China should boost domestic consumption and focus more on Asian and emerging markets as developed economies falter, the head of the International Chamber of Commerce said.
"China needs more balanced economic growth, while the engines of the United States and the European Union become weaker," Gerard Worms, chairman of the trade organization, told China Daily.
"China needs to increase exports to Asian nations, increase domestic demand, and reduce dependence on the US and the EU," he said.
His remarks came as a survey released by the ICC last week showed that global trade growth will slow in 2012 and the volume is unlikely to reach pre-crisis levels for at least another four years.
Trade worldwide is expected to expand by 5.2 percent this year from last. It grew 6.6 percent in 2011 compared to the previous year. It is predicted to grow by 7.2 percent in 2013.
The situation in Europe will drag trade growth down, Worms said. But "this is a process that we have to go through before the landscape turns better in 2013", he said.
China's exports have been declining since the second half of last year. Outbound shipments grew by just 4.9 percent in April from a year earlier, compared with 8.9 percent in March, according to the General Administration of Customs.
Looking more at emerging markets will help boost exports, Worms said.
According to Li Wei, economist at Standard Chartered Shanghai, exports could see a bleak second quarter and diversifying destinations is a "long-term strategy" that "requires time".
Officials from the Ministry of Commerce said emerging markets will be prioritized this year.
Central and western regions will be encouraged to export more.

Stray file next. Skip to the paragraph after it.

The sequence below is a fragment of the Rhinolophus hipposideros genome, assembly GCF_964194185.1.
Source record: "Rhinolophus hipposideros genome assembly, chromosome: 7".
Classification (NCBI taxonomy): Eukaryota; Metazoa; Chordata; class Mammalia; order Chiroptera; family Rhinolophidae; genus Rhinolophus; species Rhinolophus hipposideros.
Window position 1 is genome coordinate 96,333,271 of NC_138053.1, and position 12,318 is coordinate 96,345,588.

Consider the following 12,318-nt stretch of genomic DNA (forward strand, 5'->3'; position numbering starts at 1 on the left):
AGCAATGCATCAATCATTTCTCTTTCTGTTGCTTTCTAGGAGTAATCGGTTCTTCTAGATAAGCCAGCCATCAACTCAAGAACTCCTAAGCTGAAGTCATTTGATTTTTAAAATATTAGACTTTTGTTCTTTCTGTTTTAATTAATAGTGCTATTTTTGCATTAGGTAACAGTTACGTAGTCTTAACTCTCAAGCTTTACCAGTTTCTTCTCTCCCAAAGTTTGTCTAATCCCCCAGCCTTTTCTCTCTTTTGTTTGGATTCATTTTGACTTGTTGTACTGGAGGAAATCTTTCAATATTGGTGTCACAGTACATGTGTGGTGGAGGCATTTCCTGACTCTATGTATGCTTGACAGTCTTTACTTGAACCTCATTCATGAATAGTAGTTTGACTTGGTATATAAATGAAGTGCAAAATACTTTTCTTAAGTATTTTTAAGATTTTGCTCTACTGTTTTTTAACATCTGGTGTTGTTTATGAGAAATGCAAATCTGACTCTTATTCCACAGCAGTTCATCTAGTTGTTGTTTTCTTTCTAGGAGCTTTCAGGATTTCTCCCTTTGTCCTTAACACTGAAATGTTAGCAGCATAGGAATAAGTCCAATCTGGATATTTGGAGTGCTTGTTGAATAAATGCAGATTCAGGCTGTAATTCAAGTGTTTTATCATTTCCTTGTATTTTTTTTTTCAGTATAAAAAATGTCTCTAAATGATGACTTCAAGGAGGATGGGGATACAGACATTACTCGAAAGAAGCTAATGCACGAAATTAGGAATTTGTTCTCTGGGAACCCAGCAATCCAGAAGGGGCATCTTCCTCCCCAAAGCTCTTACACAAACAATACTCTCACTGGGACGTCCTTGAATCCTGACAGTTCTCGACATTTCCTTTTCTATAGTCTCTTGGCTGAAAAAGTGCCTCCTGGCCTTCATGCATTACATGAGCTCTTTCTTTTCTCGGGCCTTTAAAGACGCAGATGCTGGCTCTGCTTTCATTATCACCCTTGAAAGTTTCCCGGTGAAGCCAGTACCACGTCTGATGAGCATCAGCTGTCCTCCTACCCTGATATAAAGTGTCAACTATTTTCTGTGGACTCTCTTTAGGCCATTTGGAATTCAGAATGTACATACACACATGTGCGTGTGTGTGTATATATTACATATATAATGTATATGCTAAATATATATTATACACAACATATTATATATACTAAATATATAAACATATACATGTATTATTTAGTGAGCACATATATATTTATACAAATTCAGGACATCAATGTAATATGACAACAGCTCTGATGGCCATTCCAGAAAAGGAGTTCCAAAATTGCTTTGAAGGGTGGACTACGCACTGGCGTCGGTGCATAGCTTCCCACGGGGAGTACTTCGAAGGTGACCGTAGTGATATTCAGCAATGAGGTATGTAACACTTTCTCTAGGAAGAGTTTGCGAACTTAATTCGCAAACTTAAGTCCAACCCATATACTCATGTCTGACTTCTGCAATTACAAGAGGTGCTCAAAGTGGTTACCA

In 2011, China's exports to India, Russia and Vietnam grew much more, year-on-year, than the 20.3 percent rise in overall exports.
"Emerging economic powers have 'already arrived', their growth and accumulated reserves stand in contrast to the debt and stalled economies of the developed nations," Worms said.
"China is the engine of the global economic recovery," and domestic consumption is very important for the world, Worms said.
Figures released last week showed that the economy is being buffeted.
Premier Wen Jiabao said over the weekend that the government will give priority to maintaining growth.
"It's almost impossible for exports to show rapid growth," said Zhao Ping, a senior expert at the Chinese Academy of International Trade and Economic Cooperation. "To maintain economic growth, it's vital to stimulate domestic consumption."
China announced last week it would allocate 26.5 billion yuan ($4.2 billion) alone in subsidies to promote the use of energy-saving household appliances and products.
"More policies aimed at stimulating domestic consumption are welcomed, and might be under way," Zhao said.
Wen said the government will boost domestic consumption and stabilize external demand to promote steady and relatively fast economic growth.
The central bank this month cut bank reserve requirements, for the third time since November, to boost liquidity.
From 2011 to 2015, retail sales of consumer goods are expected to register annual growth of more than 15 percent, hitting 32 trillion yuan in 2015.
During that period imports are predicted to reach more than $8 trillion.
"The growing importance of China in the world economy, along with other emerging economies, is a welcome development for the world community. The fact that hundreds of millions of people in China have been raised to a new prosperity is an historic achievement," Worms said.
"Protectionism is not a good answer ... no good in the US, no good in the EU, and no good in China," Worms said.
In April, China's shipments to the US slowed to 10 percent from 14 percent in March, and exports to the EU continued to register negative growth last month, decreasing by 2.4 percent.
As the inventories piled up and the federal government cut spending, the US economy grew by 2.2 percent in the first quarter of this year, lower than market expectations.
The US Commerce Department on Friday announced it will impose preliminary antidumping duties, from 31 percent to 250 percent, after it ruled that Chinese manufacturers sold products below cost.